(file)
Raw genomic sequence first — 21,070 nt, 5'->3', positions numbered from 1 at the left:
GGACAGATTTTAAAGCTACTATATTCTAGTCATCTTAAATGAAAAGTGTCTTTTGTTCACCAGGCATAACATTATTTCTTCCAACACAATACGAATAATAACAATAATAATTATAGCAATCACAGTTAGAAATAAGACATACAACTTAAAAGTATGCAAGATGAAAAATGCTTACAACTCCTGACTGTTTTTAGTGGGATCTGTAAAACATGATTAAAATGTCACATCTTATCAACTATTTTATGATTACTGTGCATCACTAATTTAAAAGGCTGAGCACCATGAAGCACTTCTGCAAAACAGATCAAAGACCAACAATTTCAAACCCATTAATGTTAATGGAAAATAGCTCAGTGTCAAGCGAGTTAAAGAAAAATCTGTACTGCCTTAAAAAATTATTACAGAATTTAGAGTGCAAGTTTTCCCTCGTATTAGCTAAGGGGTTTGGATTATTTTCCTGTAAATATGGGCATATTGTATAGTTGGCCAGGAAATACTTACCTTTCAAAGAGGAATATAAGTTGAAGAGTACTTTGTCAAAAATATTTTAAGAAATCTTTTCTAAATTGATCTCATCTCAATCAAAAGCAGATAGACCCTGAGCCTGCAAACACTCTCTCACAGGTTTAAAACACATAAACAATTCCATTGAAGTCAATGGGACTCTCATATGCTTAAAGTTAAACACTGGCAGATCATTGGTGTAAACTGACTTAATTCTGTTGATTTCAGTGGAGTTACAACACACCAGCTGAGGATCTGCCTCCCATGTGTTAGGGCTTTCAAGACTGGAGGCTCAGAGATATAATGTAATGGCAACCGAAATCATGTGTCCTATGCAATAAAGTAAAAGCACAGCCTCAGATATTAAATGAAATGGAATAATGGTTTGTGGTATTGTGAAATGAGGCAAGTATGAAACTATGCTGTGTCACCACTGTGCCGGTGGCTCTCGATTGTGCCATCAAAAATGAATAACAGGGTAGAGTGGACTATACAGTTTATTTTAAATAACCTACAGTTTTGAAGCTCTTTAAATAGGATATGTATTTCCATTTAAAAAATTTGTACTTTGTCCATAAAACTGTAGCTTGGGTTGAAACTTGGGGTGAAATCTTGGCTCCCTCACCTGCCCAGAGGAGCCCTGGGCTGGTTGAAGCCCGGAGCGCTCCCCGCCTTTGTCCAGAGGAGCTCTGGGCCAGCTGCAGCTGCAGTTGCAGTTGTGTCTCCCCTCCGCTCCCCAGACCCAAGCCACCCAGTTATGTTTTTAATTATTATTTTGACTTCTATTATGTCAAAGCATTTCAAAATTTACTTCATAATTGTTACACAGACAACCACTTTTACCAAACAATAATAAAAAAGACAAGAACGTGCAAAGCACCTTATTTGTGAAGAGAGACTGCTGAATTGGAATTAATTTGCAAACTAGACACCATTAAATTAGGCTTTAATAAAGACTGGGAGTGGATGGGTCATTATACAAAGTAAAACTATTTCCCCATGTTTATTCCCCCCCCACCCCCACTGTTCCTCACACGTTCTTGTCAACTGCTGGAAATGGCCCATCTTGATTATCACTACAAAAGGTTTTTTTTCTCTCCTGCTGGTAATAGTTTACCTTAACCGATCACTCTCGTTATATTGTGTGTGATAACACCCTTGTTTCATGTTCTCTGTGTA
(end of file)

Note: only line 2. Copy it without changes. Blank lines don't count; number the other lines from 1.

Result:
GGACAGATTTTAAAGCTACTATATTCTAGTCATCTTAAATGAAAAGTGTCTTTTGTTCACCAGGCATAACATTATTTCTTCCAACACAATACGAATAATAACAATAATAATTATAGCAATCACAGTTAGAAATAAGACATACAACTTAAAAGTATGCAAGATGAAAAATGCTTACAACTCCTGACTGTTTTTAGTGGGATCTGTAAAACATGATTAAAATGTCACATCTTATCAACTATTTTATGATTACTGTGCATCACTAATTTAAAAGGCTGAGCACCATGAAGCACTTCTGCAAAACAGATCAAAGACCAACAATTTCAAACCCATTAATGTTAATGGAAAATAGCTCAGTGTCAAGCGAGTTAAAGAAAAATCTGTACTGCCTTAAAAAATTATTACAGAATTTAGAGTGCAAGTTTTCCCTCGTATTAGCTAAGGGGTTTGGATTATTTTCCTGTAAATATGGGCATATTGTATAGTTGGCCAGGAAATACTTACCTTTCAAAGAGGAATATAAGTTGAAGAGTACTTTGTCAAAAATATTTTAAGAAATCTTTTCTAAATTGATCTCATCTCAATCAAAAGCAGATAGACCCTGAGCCTGCAAACACTCTCTCACAGGTTTAAAACACATAAACAATTCCATTGAAGTCAATGGGACTCTCATATGCTTAAAGTTAAACACTGGCAGATCATTGGTGTAAACTGACTTAATTCTGTTGATTTCAGTGGAGTTACAACACACCAGCTGAGGATCTGCCTCCCATGTGTTAGGGCTTTCAAGACTGGAGGCTCAGAGATATAATGTAATGGCAACCGAAATCATGTGTCCTATGCAATAAAGTAAAAGCACAGCCTCAGATATTAAATGAAATGGAATAATGGTTTGTGGTATTGTGAAATGAGGCAAGTATGAAACTATGCTGTGTCACCACTGTGCCGGTGGCTCTCGATTGTGCCATCAAAAATGAATAACAGGGTAGAGTGGACTATACAGTTTATTTTAAATAACCTACAGTTTTGAAGCTCTTTAAATAGGATATGTATTTCCATTTAAAAAATTTGTACTTTGTCCATAAAACTGTAGCTTGGGTTGAAACTTGGGGTGAAATCTTGGCTCCCTCACCTGCCCAGAGGAGCCCTGGGCTGGTTGAAGCCCGGAGCGCTCCCCGCCTTTGTCCAGAGGAGCTCTGGGCCAGCTGCAGCTGCAGTTGCAGTTGTGTCTCCCCTCCGCTCCCCAGACCCAAGCCACCCAGTTATGTTTTTAATTATTATTTTGACTTCTATTATGTCAAAGCATTTCAAAATTTACTTCATAATTGTTACACAGACAACCACTTTTACCAAACAATAATAAAAAAGACAAGAACGTGCAAAGCACCTTATTTGTGAAGAGAGACTGCTGAATTGGAATTAATTTGCAAACTAGACACCATTAAATTAGGCTTTAATAAAGACTGGGAGTGGATGGGTCATTATACAAAGTAAAACTATTTCCCCATGTTTATTCCCCCCCCACCCCCACTGTTCCTCACACGTTCTTGTCAACTGCTGGAAATGGCCCATCTTGATTATCACTACAAAAGGTTTTTTTTCTCTCCTGCTGGTAATAGTTTACCTTAACCGATCACTCTCGTTATATTGTGTGTGATAACACCCTTGTTTCATGTTCTCTGTGTA